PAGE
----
Speaking of socialists, let’s go back to Barack Obama. I don’t know if it made headlines in the States, but at first, Obama wanted to speak at Brandenburg Gate. Big mistake. Only presidents have spoken there, never candidates. It made Obama look obnoxiously cocky. Chacellor Merkel immediately said she thought Brandenburg Gate would be an inappropriate location, but surprisingly, the mayor of Berlin said Obama was welcome to speak at the Gate if he wanted. (It’s the mayor’s decision in the end, not the Chancellor’s.) After a couple weeks of uncertainty (like July 7-19), the city government was getting nervous. Obama was scheduled to speak on the 24th, and the Obama campaign hadn’t picked a location. One official said it would normally be impossible to set up such a large event in such notice. On the 19th, it came out that he would speak at the Victory Column. Interestingly, although the Victory Column was built to commemorate Prussian war victory, Hitler had moved the column to its present location, so it has the stain of Hitler in Berliner’s eyes. Anyway, they started prepping for the 200,000 attendees right away. We got there a few hours early and snagged a spot 60 feet away from the podium. People in Germany love Obama, 80% of them would vote him for president of the US. I gotta say that even though Obama and I have our differences on policy issues, I still was excited to see his charisma in action. After his 30-minute speech, though, I felt a little let down. Almost everything he said was predictable, not fresh or especially insightful. The US and Berlin have been partners ever since the airlift during WWII. Berlin is a city that knows the value of freedom and how to persevere in pursuit of freedom. (That was 10 minutes.) Europe is the US’ best partner, and we must work toward increased multi-lateral relations. (Another 10 minutes.) The US needs Germany’s help to stabilize Afghanistan, but the US should get out of Iraq immediately. We need to get rid of all nukes, including Iran’s. The US should be as concerned about energy consumption as Europe is so we can preserve the ice caps and save the polar bears. (Don’t even get me started on the polar bears! Knut is very cute, but the polar bear population is the largest it’s been in decades! They aren’t dying off. Besides, they love swimming. Don’t pull them into political/moral agendas, please, especially when it’s unjustified.) We shouldn’t allow an economic system that benefits the few over the many. We all have to remember that we’re all citizens of the world. (Last 10 minutes, and I was left with an image of Obama and John Nash as fellow citizens of the world.) He didn’t even attempt one word in German, which especially disappointed the Berliners. They wanted to be a part of a historical moment as memorable as Kennedy’s “Ich bin ein Berliner.”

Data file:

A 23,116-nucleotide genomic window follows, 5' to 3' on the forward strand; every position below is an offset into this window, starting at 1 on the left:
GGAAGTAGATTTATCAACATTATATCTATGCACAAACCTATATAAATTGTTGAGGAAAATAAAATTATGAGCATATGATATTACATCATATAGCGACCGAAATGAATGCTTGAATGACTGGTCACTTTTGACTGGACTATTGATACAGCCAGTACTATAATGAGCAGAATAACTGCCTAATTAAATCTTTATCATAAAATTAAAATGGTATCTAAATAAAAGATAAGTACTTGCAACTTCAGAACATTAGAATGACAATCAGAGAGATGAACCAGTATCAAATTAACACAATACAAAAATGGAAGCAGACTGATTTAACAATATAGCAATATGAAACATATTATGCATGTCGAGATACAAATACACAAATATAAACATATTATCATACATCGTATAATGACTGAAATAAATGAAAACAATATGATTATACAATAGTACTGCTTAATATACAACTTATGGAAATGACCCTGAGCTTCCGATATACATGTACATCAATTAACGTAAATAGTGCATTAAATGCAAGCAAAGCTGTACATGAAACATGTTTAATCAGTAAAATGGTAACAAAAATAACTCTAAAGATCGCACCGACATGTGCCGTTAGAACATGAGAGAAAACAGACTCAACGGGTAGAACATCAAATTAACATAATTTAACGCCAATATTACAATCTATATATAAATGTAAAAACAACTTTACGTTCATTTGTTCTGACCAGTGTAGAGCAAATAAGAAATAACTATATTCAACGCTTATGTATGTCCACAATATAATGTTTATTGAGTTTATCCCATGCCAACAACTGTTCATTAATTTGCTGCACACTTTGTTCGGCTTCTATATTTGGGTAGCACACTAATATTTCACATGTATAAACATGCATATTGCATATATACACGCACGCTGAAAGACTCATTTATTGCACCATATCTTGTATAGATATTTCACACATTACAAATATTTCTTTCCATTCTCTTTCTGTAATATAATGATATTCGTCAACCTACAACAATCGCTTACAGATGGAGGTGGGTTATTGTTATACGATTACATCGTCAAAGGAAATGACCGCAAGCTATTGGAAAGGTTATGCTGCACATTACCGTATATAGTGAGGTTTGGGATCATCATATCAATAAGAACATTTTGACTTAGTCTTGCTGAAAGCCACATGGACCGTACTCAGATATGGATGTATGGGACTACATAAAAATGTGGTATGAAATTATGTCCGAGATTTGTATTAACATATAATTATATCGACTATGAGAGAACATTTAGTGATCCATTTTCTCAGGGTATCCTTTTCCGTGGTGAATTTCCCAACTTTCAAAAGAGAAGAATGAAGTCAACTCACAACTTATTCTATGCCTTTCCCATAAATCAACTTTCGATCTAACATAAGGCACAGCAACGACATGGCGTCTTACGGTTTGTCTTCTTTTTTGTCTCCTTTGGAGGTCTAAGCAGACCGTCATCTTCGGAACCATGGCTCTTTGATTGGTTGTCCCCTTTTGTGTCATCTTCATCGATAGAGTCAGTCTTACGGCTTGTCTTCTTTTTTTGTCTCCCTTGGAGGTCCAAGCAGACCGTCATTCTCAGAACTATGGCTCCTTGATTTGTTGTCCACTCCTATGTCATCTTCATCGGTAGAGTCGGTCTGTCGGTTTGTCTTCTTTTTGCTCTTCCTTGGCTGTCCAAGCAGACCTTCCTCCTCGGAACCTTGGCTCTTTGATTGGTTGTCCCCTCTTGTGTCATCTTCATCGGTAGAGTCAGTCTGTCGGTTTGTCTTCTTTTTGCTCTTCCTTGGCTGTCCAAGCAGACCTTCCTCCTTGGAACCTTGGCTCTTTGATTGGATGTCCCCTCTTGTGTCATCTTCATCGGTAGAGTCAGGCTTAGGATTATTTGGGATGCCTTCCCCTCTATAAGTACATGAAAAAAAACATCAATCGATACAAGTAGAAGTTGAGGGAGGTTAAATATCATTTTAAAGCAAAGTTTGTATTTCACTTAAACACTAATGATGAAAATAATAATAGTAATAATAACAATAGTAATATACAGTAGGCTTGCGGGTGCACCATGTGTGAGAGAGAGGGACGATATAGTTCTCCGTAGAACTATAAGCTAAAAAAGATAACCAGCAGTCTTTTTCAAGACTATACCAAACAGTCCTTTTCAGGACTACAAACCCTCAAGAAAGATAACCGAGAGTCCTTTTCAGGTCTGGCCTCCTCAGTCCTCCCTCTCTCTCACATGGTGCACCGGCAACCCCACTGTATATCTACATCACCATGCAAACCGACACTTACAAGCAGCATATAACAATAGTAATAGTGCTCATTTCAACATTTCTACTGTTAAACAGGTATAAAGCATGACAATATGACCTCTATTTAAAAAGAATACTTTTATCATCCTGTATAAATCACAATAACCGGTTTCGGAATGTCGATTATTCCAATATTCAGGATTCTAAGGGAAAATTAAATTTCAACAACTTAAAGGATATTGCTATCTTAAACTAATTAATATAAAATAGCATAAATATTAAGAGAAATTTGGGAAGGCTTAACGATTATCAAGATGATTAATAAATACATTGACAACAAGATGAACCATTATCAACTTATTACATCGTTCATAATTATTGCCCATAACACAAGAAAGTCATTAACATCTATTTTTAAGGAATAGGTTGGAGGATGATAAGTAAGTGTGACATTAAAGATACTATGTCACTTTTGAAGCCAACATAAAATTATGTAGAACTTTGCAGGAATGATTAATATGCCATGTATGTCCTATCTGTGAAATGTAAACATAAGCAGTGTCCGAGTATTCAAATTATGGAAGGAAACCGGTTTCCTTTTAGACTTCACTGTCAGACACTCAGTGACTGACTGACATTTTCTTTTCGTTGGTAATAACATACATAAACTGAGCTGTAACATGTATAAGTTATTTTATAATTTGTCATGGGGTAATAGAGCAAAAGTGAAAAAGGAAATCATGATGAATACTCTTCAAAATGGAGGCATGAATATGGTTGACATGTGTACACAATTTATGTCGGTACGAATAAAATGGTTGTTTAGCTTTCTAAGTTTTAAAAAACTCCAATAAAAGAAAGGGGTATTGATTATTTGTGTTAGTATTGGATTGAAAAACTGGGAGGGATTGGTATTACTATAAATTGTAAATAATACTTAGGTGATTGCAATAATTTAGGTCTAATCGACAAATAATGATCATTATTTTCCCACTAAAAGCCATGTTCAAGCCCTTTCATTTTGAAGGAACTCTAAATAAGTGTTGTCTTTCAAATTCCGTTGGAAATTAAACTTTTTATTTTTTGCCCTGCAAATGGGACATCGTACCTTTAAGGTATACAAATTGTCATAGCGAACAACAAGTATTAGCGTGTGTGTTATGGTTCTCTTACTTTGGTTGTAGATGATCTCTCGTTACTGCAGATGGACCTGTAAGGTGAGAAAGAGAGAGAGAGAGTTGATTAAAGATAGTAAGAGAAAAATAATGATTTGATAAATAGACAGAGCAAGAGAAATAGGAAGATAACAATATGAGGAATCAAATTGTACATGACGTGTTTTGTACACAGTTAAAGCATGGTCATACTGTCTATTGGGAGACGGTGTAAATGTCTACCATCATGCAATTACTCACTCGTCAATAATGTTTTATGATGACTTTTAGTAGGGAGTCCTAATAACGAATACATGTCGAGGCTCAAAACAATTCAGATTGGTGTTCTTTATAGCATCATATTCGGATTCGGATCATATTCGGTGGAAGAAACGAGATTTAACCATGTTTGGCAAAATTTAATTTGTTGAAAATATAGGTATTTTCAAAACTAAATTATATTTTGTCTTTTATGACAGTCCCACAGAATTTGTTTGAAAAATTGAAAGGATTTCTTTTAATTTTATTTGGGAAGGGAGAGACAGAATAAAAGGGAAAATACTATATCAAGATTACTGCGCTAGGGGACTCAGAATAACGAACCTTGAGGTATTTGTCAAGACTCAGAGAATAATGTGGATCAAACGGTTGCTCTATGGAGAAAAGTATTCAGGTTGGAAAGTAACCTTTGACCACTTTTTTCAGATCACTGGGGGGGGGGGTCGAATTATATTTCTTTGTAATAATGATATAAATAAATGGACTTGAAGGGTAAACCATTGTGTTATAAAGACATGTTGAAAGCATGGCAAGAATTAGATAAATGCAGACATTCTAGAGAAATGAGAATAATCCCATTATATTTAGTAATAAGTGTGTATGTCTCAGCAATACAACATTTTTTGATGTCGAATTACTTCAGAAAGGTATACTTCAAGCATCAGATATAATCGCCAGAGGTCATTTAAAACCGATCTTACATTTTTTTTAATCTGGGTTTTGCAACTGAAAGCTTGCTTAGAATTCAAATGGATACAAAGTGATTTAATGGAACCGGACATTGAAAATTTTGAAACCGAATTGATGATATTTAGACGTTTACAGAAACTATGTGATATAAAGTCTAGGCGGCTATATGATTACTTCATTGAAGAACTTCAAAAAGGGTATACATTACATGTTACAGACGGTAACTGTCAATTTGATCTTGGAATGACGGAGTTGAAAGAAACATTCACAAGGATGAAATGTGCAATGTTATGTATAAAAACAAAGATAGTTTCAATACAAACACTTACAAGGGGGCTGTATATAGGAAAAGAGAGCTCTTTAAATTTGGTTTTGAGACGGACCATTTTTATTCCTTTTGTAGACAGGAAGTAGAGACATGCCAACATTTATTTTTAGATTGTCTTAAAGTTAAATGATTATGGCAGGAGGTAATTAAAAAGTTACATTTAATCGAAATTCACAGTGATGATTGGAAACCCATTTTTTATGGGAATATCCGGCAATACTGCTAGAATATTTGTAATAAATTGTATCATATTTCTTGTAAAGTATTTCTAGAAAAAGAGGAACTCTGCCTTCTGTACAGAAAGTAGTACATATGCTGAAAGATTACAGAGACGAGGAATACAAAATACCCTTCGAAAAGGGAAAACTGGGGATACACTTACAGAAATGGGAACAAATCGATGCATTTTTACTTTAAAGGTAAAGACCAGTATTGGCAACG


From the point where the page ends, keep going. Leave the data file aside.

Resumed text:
Okay, I’ll make a separate paragraph for this one. In case you haven’t heard the story, when Kennedy came to Berlin, he began his speech with, “Ich bin ein Berliner,” which translated to, “I am a donut.” He was very close to correct sentence, though. “Ich bin Berliner,” would have been, “I am a Berliner,” so he wasn’t really that far off. I don’t think the Berliners minded at all, they all seem to have good memories of Kennedy.

Most people, or at least most people in cafes and retail, spoke between a few English words and enough to help us out with what we needed. Only a few were fluent. In the smaller cities, though, we definitely ran into people that didn’t know a single word of English. So, for the most part, we didn’t have problems, but there were some situations that called for extended charades. (See trip to Steinau.)

Right next door to our apartment was a little café. I went there pretty frequently for a morning milchkaffee. They must use fattier milk because it was always creamy and delicious. It was probably also infected with disease because they used the same container to steam milk for everyone’s drinks over and over again, but maybe that just added to the flavor. I think most places we went to did that, so they must not have rigid health inspection codes. Sandwiches with meat and cheese also tended to stay out in the display case all day, and I sometimes suspected cafes of reusing yesterday’s sandwiches. Well, anyway the owner was very nice and made it her mission to teach us a new German phrase every time we went in. I think she got a kick out of us.